About 20 students spent three days in West Farmington Cemetery in Farmington Hills this fall as a part of their class, becoming more familiar with the layout and documenting those whose remains are buried in the cemetery.
Several Schoolcraft College students got into the spirit of the season earlier this year, spending part of their fall semester working in the cemetery.
Students in Professor Alec Thomson’s HIST 152: 19th Century American History class took their studies out of the classroom and into the final resting place for those who settled in present-day Farmington Hills. About 20 students spent three days in West Farmington Cemetery this fall as a part of their class, becoming more familiar with the layout and documenting those whose remains are buried in the cemetery.
“This is our first term undertaking this type of project, but I think it has gone very well and students appear to be making good connections between these historical events and our commitment to the past,” said Thomson, who teaches political science and history. “Ultimately, we want students to think of studying history as a dynamic exercise that not only provides us with opportunity for reflection but a deeper understanding for mapping our future. The work of the students creates a tangible link between the past and the present.”
A service-learning project, the work the students did fit into developing the research skills of historical study, including, but not limited to, data gathering and analyzing primary sources.
Thomson, who also serves on the Farmington Hills Historic District Commission, said students used a mobile application to map the locations of the graves, as well as to record the information displayed on the headstones.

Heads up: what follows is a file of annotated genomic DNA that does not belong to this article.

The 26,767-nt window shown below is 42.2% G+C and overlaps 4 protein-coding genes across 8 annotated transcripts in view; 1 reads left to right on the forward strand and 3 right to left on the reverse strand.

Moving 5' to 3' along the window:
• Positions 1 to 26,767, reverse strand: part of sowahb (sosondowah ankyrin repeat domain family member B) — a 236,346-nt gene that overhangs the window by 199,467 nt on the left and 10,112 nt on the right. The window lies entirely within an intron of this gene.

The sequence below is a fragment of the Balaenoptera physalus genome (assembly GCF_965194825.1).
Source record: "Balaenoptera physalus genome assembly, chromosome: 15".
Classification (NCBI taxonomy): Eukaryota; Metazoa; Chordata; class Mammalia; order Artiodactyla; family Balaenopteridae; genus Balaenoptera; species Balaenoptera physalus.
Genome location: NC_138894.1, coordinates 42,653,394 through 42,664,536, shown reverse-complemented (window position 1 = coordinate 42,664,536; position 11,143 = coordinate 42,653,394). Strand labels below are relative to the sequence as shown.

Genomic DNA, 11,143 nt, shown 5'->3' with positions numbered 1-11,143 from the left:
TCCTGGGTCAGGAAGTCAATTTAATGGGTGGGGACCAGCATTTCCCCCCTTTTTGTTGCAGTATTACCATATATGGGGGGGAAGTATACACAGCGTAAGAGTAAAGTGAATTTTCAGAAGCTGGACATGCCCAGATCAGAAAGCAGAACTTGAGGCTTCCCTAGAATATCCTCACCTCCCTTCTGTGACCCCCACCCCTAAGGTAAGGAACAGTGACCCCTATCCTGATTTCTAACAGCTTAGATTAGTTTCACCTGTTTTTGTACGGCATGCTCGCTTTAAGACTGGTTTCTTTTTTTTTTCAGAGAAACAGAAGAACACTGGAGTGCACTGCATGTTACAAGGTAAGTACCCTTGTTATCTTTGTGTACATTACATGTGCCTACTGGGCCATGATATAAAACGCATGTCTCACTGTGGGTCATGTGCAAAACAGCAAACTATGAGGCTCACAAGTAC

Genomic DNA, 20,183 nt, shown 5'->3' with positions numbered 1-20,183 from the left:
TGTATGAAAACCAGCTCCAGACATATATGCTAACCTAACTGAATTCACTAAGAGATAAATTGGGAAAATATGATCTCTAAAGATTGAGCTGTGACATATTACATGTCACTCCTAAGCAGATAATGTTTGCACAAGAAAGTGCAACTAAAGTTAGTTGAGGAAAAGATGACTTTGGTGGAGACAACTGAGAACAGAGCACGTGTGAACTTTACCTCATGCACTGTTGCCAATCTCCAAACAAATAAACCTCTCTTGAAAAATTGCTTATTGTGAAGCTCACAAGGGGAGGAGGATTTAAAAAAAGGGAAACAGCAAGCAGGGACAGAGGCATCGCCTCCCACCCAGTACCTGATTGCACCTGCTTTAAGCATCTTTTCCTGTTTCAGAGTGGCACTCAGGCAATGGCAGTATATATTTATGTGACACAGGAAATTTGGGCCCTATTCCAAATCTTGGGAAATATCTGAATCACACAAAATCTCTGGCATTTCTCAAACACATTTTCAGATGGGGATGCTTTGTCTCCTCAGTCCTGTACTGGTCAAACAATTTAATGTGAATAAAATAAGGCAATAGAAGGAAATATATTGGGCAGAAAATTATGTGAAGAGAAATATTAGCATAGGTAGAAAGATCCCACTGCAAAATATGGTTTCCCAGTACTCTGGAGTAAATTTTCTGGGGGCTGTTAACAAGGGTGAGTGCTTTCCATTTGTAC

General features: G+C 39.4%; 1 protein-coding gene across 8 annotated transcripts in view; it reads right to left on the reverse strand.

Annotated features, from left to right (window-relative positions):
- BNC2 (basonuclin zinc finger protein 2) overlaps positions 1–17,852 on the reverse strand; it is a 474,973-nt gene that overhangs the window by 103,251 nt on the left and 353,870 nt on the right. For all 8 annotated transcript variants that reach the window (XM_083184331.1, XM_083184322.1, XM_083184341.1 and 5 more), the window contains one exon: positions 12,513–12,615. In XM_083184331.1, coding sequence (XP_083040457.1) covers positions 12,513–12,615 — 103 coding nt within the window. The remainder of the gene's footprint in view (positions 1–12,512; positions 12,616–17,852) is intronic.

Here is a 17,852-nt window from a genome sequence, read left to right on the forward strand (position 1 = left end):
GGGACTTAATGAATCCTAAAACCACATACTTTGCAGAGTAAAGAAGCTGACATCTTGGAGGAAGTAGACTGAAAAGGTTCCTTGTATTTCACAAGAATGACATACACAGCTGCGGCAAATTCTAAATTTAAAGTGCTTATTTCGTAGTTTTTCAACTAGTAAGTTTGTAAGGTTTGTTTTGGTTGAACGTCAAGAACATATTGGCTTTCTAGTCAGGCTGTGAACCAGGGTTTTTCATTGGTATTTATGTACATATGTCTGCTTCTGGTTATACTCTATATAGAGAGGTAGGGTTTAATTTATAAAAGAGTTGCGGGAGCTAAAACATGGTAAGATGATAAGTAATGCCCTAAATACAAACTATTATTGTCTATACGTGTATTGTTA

The goal is to have this data hosted on a website that will be accessible to the public and allow members of the local community and those around the world to wish to learn more about the people buried in the cemetery. Visitors will be able to search for individual names, veteran status or by date.
The cemetery, located at 12 Mile and Halsted roads in Farmington Hills, was established in 1835 as the Baptist Burying Ground. It contains more than 200 gravesites, with many dating back to the 19th century.
“In class, we discussed how the cemetery started and what the surrounding area used to look like. As someone who loves history, I found it extremely interesting and thought-provoking to see how far the area has come, in what is my opinion, in not a very long time,” said Declan O’Hare, one of the students in Thomson’s class. “I think cemeteries are often thought to be sad places or even off limits, so being able to walk around and gather information from different graves was an eye-opening experience for me. I also took the opportunity to look at the ages of some of the people buried there, some my age, some older, and even younger than me.
“This gave me the chance to put myself in their shoes and draw questions as to what life was like in the time they lived.”